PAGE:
Sound of tumbleweed greets secret civil trials proposals

65 responses to the Justice and Security Green Paper consultation, which proposes introducing “Closed Material Procedures” – secret trials – into civil courts, have been published on the official consultation website. According to the site there are potentially 25 more to come.

Whilst it is a good thing that the responses have been published at all, the low number of responses is a little depressing. In a country of over 60 million people, and given the proposals could amount to a significant erosion of open justice, 90 responses seems a little thin. Granted, many of the responses are from organisations or groups of individuals, such as the 57 Special Advocates who have called the proposals a “departure from the foundational principle of natural justice“. But the low number surely represents the fact that as yet the proposals have failed to capture the public imagination.

The media and in particular The Guardian has been attempting to raise public interest, having realised that more secret justice means less media oversight of potentially interesting trials. But the real reason for the collective shoulder shrug is probably the lack of attention from Parliament. As yet, the three main political parties have kept quiet. Only one Member of Parliament, John Hemming MP, famed for his questionable campaign against super-injunctions, has responded and his effort is one of the more curious: I’ll just say it seems a little unfinished.

Things may change once the Green Paper becomes a bill and has to make its way through Parliament. The Lords, and notably Lord Pannick, have been effective of late in challenging otherwise esoteric legal proposals. But it may be that senior politicians are unwilling to speak out on an issue which is both difficult to explain and politically fraught.

The proposals are shrouded in legalisms and 1984-esque euphemism: “special” advocates (barristers who see secret evidence but cannot reveal most of its content to their client), “closed material procedures” (secret trials), “gisting” (only revealing to a defendant the gist of the case against them) “public interest immunity” (keeping sensitive evidence out of court) – see my post which attempts to explain the terminology. Even the title of the consultation – “Justice and Security” – is somewhat loaded. Incidentally, the human rights campaign group Liberty has just launched its own de-mystification campaign against the proposals: For Their Eyes Only: shining a light on plans for secret justice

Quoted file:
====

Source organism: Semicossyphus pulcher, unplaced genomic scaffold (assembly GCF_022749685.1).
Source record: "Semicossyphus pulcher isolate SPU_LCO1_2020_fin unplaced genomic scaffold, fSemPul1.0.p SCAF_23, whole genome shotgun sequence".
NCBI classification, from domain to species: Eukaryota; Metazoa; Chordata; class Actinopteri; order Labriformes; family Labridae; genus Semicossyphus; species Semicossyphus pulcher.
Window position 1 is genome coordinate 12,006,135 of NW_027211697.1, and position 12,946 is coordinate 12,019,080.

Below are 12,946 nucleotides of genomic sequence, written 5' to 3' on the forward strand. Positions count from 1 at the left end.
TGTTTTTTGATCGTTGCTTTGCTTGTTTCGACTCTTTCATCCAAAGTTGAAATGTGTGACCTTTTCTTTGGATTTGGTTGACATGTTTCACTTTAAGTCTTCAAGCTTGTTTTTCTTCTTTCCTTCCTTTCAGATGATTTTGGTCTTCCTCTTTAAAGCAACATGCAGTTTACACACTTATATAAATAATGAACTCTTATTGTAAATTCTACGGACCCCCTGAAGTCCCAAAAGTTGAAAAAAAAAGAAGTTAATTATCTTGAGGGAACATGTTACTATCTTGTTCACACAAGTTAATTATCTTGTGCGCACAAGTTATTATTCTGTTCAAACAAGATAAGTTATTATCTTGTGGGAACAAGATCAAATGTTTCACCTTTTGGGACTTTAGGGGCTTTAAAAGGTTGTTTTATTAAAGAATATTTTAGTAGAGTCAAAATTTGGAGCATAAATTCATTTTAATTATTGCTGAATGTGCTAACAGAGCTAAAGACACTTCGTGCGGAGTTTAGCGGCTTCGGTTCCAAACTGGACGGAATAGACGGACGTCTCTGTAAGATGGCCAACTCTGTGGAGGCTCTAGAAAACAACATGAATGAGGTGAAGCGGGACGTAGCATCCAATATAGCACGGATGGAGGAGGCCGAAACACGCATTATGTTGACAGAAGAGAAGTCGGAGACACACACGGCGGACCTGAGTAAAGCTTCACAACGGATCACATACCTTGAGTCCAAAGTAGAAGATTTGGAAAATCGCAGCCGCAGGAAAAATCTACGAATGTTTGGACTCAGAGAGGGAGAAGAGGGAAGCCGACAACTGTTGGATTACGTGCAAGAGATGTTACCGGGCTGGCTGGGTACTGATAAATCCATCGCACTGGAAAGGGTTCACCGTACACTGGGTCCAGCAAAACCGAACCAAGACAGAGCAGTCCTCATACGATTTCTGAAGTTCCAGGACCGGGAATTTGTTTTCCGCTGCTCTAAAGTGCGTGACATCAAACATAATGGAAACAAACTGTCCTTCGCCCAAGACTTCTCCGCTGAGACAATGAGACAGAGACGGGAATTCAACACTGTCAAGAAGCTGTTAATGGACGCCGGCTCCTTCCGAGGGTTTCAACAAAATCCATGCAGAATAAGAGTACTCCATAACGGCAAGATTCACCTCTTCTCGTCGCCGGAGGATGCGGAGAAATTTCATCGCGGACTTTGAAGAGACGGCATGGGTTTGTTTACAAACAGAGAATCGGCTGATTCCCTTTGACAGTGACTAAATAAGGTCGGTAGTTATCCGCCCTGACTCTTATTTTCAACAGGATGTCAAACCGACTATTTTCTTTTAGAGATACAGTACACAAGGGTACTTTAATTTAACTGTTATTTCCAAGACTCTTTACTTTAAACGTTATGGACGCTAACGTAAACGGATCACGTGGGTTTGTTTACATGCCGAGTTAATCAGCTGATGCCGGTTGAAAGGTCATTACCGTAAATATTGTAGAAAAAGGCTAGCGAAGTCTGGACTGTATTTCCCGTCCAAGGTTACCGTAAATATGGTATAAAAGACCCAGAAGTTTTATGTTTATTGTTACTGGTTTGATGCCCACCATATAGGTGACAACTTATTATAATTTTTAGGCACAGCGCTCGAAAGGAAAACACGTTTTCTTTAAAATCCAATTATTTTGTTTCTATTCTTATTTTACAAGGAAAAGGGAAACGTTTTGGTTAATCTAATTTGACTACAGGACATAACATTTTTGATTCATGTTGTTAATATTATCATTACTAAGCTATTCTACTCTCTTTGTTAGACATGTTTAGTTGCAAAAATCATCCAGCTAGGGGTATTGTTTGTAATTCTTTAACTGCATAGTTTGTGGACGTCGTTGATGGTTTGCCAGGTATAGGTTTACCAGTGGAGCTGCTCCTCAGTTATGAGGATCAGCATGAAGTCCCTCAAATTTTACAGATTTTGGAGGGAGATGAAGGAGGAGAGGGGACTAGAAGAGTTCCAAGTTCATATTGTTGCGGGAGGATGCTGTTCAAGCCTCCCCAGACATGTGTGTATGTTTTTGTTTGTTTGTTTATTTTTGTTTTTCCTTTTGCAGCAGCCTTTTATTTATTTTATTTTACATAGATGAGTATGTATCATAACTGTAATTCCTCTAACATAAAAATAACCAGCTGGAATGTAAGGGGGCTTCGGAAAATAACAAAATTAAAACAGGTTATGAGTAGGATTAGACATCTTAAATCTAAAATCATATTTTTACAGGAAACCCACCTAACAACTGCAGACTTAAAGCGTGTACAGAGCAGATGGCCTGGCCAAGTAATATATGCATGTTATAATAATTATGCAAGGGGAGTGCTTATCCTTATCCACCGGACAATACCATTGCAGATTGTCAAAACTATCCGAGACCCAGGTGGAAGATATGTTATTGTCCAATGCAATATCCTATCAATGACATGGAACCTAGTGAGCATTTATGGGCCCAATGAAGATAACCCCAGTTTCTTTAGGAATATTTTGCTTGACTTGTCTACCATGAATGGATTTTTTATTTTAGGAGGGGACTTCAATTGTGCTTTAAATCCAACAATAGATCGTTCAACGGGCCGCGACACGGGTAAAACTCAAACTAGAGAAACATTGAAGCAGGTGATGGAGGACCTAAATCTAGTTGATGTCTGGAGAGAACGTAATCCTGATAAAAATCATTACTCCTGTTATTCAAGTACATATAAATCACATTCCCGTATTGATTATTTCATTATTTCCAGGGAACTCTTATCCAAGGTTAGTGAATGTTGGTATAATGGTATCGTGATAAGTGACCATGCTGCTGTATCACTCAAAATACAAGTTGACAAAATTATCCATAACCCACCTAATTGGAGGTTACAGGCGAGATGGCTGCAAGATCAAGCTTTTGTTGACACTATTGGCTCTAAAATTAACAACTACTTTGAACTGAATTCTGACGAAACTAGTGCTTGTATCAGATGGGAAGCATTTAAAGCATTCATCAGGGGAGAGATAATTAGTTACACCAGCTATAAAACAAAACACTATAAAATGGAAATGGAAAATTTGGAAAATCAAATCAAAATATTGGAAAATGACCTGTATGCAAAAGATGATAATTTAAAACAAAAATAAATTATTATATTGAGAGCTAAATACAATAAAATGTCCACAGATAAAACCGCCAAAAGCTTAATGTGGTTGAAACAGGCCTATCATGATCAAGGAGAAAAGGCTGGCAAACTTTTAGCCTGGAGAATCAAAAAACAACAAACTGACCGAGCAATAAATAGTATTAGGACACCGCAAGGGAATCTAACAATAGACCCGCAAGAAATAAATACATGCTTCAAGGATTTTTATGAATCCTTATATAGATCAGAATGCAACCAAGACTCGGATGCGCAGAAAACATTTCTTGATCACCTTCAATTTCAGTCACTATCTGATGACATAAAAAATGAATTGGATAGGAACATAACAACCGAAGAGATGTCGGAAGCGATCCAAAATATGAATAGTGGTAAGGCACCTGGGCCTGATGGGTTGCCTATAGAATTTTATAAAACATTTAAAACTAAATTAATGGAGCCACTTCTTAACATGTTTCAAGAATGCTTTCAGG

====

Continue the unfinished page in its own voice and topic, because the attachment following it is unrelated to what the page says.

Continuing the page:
As to the political danger, without their Party behind them, which MP will risk being seen as speaking out against proposals whose stated aim is to make the job of the intelligence services easier, and prevent “terrorists” such as the current bȇte-noire Abu Qatada (who has never been charged with terrorism offences) suing the government for compensation?

Of the other responses which I have not already covered in my summary post – More secret trials? No thanks – of interest are:

  • Coroner’s Society of England and Wales: The Society supports the proposal for Closed Material Procedures in inquests: although to date there have been “very few occasions” when an inquest has been required to consider sensitive material, in the future “there will be more cases and the incidence where there are security issues may well be more frequent than heretofore“. It should be noted, however, that the latter assumption may be self-fulfilling, with the threshold for CMPs being lowered as a result of the procedures being available, which has been one of the consistent criticisms of the proposals.
  • The Criminal Bar Association is against the proposals, which are “not only offensive to the principles of adversarial justice but also are very much against the notions of fair play as the public would understand them“.
  • Interception of Communications Commissioner: This appears to be an executive summary rather than the Commissioner’s full response, but as with the Intelligence and Security Committee, there is an element of the Commissioner protecting his own turf: he sees “no compelling reason to change the nature of the role or the boundaries.
  • Lord Carlile of Berriew CBE QC: As will surprise nobody who listened to his testimony to the Joint Committee on Human Rights (the transcript is here), the former independent terrorism reviewer, unlike his successor David Anderson QC whose response was more nuanced, is broadly supportive of the proposals. He believes “a system can be devised in which there is justice and accountability, without there necessarily being total transparency“.